So when we go from point A to point B, the vertical position has gone from f(x) to f(x + h), and the horizontal position has gone from x to x + h. Now, remember that the slope is how much it goes up divided by how much it goes across. So the slope will be:
[math]\frac{f(x + h)  f(x)}{h}[/math]
If you bring B closer and closer to A – which means h gets closer and closer to 0 – then we get closer to knowing what the slope is at the point A.
[math]\lim_{h\rightarrow0} \frac{f(x + h)  f(x)}{h}[/math]
Now let's go back to y = x². The slope of this can be determined as follows:
[math]\begin{align} &= \lim_{h\rightarrow0} \frac{f(x+h)  f(x)}{h} \\ &= \lim_{h\rightarrow0} \frac{(x+h)^2  (x)^2}{h} \end{align}[/math]
Applying the binomial theorem which states in part that [math](x+y)^2 = x^2 + 2xy + y^2[/math], we can reduce the expression to:
[math]\begin{align} &= \lim_{h\rightarrow0} \frac{x^2 + 2xh + h^2  x^2}{h} \\ &= \lim_{h\rightarrow0} \frac{2xh + h^2}{h} \\ &= \lim_{h\rightarrow0} 2x + h \\ &= \frac{}{} 2x \end{align}[/math]
So we know without having to draw any tangent lines that at any point on the curve f(x) = x², the derivative f'(x) (marked with an apostrophe) will be 2x at any point. This process of working out a slope using limits is called differentiation, or finding the derivative.
Leibniz came to the same result, but called h "dx", which means "a tiny amount of x". He called the resulting change in f(x) "dy", which means "a tiny amount of y". Leibniz's notation is used by more books because it is easy to understand, when the equations become more complicated. In Leibniz notation:^{[1]}^{[2]}
[math]\frac{dy}{dx} = f'(x)[/math]
Rules
Using the above system, mathematicians have worked out rules which work all the time, no matter which function is being looked at.^{[2]}^{[3]} (Note: here, [math]u[/math] and [math]v[/math] are both functions of [math]x[/math])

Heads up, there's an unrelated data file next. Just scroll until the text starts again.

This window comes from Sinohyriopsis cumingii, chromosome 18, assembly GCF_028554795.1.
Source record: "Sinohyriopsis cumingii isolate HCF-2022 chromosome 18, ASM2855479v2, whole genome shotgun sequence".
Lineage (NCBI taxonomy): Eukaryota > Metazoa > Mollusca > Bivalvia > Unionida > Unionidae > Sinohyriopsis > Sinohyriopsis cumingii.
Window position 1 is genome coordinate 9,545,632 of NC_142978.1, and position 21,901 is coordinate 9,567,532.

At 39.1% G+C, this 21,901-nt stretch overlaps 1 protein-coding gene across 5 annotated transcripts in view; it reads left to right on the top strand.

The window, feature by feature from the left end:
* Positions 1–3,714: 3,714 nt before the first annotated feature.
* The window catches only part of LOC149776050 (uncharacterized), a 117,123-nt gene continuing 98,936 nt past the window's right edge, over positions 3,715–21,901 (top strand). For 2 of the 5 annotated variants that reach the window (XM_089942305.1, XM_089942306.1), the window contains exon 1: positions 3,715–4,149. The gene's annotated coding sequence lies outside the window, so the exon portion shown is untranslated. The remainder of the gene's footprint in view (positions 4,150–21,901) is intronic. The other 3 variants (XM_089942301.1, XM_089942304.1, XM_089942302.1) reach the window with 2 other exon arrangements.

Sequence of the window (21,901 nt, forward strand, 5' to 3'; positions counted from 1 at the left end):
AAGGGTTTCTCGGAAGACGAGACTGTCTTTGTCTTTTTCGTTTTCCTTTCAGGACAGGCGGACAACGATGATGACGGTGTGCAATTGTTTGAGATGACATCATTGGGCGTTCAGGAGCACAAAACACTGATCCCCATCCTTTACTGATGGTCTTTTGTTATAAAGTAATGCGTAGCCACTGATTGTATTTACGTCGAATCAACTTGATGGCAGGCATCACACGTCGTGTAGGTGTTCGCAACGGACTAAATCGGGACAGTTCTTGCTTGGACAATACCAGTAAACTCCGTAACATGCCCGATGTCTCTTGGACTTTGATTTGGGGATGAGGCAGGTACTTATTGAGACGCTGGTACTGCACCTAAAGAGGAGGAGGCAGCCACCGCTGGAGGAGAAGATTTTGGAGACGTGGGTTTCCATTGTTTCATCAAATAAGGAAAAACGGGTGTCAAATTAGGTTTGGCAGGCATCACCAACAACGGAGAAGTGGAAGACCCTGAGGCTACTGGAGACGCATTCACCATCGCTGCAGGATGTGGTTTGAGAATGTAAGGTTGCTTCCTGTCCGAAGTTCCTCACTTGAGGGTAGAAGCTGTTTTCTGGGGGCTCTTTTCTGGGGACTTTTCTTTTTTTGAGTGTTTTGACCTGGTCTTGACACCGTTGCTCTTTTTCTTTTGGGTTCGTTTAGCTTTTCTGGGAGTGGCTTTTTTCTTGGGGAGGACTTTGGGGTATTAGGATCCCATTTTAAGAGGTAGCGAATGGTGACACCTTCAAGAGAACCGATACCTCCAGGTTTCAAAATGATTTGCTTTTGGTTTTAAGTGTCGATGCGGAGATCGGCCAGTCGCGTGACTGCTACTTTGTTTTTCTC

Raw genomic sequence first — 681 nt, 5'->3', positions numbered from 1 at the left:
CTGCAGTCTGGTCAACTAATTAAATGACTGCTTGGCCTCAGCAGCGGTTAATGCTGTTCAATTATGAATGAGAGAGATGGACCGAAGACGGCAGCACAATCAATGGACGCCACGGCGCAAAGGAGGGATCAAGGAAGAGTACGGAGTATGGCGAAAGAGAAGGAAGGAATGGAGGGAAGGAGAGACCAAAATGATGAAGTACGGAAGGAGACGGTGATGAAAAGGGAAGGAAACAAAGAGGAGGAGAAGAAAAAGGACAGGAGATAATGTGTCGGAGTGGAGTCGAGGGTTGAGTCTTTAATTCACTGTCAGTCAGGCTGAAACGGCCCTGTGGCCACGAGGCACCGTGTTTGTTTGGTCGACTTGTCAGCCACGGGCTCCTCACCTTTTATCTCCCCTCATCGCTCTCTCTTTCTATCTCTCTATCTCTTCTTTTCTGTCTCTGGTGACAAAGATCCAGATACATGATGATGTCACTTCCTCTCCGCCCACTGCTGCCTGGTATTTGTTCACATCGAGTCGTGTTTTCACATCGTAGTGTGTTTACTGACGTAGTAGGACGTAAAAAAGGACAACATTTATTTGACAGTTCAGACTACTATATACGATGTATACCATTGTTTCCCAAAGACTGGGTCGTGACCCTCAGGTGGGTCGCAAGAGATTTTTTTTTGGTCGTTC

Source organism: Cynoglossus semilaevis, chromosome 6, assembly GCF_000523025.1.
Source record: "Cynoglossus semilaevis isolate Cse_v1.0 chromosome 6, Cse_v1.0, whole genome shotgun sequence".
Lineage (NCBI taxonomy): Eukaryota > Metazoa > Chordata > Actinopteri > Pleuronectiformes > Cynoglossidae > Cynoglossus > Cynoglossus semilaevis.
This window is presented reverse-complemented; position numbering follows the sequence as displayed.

Condition  Function  Derivative  Example  Derivative 

A number by itself  [math]y = a[/math]  [math]\frac{dy}{dx} = 0[/math]  [math]y = 3[/math]  [math]0[/math] 
A straight line  [math]y = mx + c[/math]  [math]\frac{dy}{dx} = m[/math]  [math]y = 3x + 5[/math]  [math]3[/math] 
x to the power of a number  [math]x^a[/math]  [math]\frac{dy}{dx} = a x^{a1}[/math]  [math]x^{12}[/math]  [math]12x^{11}[/math] 
A number multiplied by a function  [math]y = c\cdot u[/math]  [math]\frac{dy}{dx} = c \frac{du}{dx}[/math]  [math]y=3(x^2 + x)[/math]  [math]3(2x + 1)[/math] 
A function plus another function  [math]y = u + v[/math]  [math]\frac{dy}{dx} = \frac{du}{dx} + \frac{dv}{dx}[/math]  [math]y = 3x^2 + \sqrt{x}[/math]  [math]6x + \frac{1}{\sqrt{x}}[/math] 
A function minus another function  [math]y = u  v[/math]  [math]\frac{dy}{dx} = \frac{du}{dx}  \frac{dv}{dx}[/math]  [math]y = 3x^2  \sqrt{x}[/math]  [math]6x  \frac{1}{\sqrt{x}}[/math] 
Product Rule A function multiplied by another function 
[math]y = u \cdot v[/math]  [math]\frac{dy}{dx} = \frac{du}{dx}v + u\frac{dv}{dx}[/math]  [math]y = (x^2 + x + 2)(3x1)[/math]  [math](3x1)(2x+1) + 3(x^2+x+2)[/math] 
Quotient Rule A function divided by another function 
[math]y = \frac{u}{v}[/math]  [math]\frac{dy}{dx} = \frac{\frac{du}{dx}v  u\frac{dv}{dx}}{v^2}[/math]  [math]y = \frac{x^2 + 2}{x1}[/math]  [math]\frac{2x(x  1)  (x^2 + 2)}{(x1)^2}[/math] 
Chain rule Used for composite functions 
[math]y = u \circ v[/math]  [math]\frac{dy}{dx} = \frac{dy}{du} \cdot \frac{du}{dx}[/math]  [math]y = \sqrt{2x1}[/math]  [math]\frac{2}{2\sqrt{2x1}} = \frac{1}{\sqrt{2x1}}[/math] 
An exponential function  [math]\frac{}{} y = e^x[/math]  [math]\frac{dy}{dx} = e^x[/math]  [math]\frac{}{} y = e^x[/math]  [math]\frac{}{} e^x[/math] 
Related pages
References
 ↑ "List of Calculus and Analysis Symbols" (in enUS). 20200511. https://mathvault.ca/hub/highermath/mathsymbols/calculusanalysissymbols/.
 ↑ ^{2.0} ^{2.1} Weisstein, Eric W.. "Derivative" (in en). https://mathworld.wolfram.com/Derivative.html.
 ↑ "Calculus I  Differentiation Formulas". https://tutorial.math.lamar.edu/classes/calci/diffformulas.aspx.